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Certainly, it’s a clever premise – the idea that the world isn’t real. It’s surely something that everyone has considered before, at some point or another. Am I real? Is this all in my head? Does what I believe in actually exist? It’s a classic staple of science fiction, religion, and teen angst. (Or is that just me?) The episode does a good job with these ideas. Not a perfect one, no; often the emotional reaction to this news is quite muted, so the despair doesn’t quite land – but at the same time, the explanation is held off long enough to maintain the right balance of discomfort and intrigue for the broad strokes of the subject to work.

Of course, for those long-term readers of my work (there’s probably at least two of you, right?) it’s going to be obvious which bit of this episode I came to love most. Likely it’ll even be obvious to the particularly short-term readers, given that I used it at the start of this review.

“You don’t have to be real to be the Doctor.”

Within the episode itself, it’s a real moment of triumph. Tricking the monsters into their own trap and beating them at their own game, even if you’re part of the game itself. But on a broader scale, it’s actually doing more than that – embracing the fiction of Doctor Who, but refuting the idea that it can’t matter. (Indeed, for a moment or two, I thought the simulation referred only to the programme itself – the real world was ours, rather than there being another ‘real world’ of the programme.)

Naturally, I’m going to love that. I’ve been banging on about this show for years, and why it matters; to firmly take the stance that it can, does, and will continue to effect material change in the real world is brilliant. Especially the week after an episode that so resoundingly denounced capitalism, and indeed in a wider, post-Brexit post-Trump world.

Again, it’s the wider resonance that’s why I clicked so much with the episode (you know, after a little bit of thought and consideration). In the end, it’s about why fiction matters – why stories matter. How they can impact the real world, and how we respond to them. Of course I was going to love that. I’ve basically built my life around that idea!

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Admittedly, it still wasn’t perfect. Not everything worked for me as well as that wonderful line and the themes it evoked.

Certainly, the Missy storyline felt a little superfluous. There’s a bit of a link through the dialogue, and it’s clear how it’s meant to tie in… but I’m not entirely convinced it worked. Lots of little niggles associated with that one, actually. I know the inconsistency with The Return of Doctor Mysterio will bother me, and I’m not wholly clear on why exactly the Doctor would still guard Missy’s body if he’s not going to kill her – why is the Oath binding? Who’s he protecting her from? There’s likely not a huge chance they’re going to go into these things much. I’ll try not to let it bother me. That’s a sign of maturity, I suppose.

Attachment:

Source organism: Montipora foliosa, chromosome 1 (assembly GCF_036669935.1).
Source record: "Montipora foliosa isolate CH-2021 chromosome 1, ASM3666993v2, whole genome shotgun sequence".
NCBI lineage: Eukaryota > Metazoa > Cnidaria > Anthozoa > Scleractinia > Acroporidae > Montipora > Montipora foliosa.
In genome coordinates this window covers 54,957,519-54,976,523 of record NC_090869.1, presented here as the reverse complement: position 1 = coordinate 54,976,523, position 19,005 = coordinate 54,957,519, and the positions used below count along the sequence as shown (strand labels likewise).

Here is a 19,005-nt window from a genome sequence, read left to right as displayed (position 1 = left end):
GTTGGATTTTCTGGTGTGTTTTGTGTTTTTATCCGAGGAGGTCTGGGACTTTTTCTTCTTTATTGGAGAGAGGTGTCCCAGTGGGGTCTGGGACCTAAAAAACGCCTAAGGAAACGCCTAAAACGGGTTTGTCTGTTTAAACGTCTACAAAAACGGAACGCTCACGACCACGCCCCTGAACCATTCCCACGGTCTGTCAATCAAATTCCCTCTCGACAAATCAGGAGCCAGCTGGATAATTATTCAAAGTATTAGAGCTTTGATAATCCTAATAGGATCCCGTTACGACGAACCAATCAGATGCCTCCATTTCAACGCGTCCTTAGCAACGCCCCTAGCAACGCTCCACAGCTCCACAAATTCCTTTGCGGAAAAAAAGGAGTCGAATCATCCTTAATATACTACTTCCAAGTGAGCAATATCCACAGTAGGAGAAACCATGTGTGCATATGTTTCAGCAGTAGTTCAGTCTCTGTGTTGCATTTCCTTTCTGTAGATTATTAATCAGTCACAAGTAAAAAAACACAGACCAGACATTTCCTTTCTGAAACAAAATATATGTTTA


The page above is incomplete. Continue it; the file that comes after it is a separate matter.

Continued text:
More seriously though, the episode’s use of suicide… bothered me somewhat. In a sense, it reminded me a little of the problems people have been having with Thirteen Reasons Why – suicide isn’t just being presented as a way out, but essentially the correct and only response to existential angst and shock on a huge scale. That’s not great. It was more nuanced than that, yes, and there’s room to argue about the motivations (it’s the only way they knew to fight back against the machine and save the real world from the coming demon), but no matter how you look at it, that’s an episode that has a lot of references to suicide in it. It’s an episode that’s actively asking to be adorned with trigger warnings – necessary ones at that. After all, you can’t spend an episode making the case that fiction matters, and that fiction impacts the real world, without also considering what the negative impact of an aspect of your episode could be. The ball was dropped there, unquestionably.

How much does it harm the episode? Well. Having just written it down now, it’s bothering me more than it previously did, before I articulated it. It’s not great, however you look at it.

But… well, personally speaking, while still acknowledging that failing, the episode managed to be entertaining, do something entirely new within the framework of Doctor Who, and emphatically state that fiction matters. There’s a lot to like there.

8/10

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Doctor Who Review: Oxygen

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Like every worker everywhere, we’re fighting the suits!

This episode, much like Thin Ice before it, feels very keenly relevant to 2017. Admittedly that’s perhaps more of a reflection of myself and my own perspective; the themes inherent to this episode are largely universal. But by the same token, an overtly political Doctor Who episode feels at home in 2017 – indeed, required in 2017 – in a way it wouldn’t necessarily have in the years prior. And, certainly, it’s something I’m more able to appreciate now than I would have previously.

Admittedly, there’s a part of me that almost has trouble calling Oxygen “overtly political”. Surely, it’s not, is it? It’s a well written and engaging thriller that also just so happens to make the point that capitalism is bad. There’s some nice incisive lines and so on, but it’s not exactly arguing a point. Right?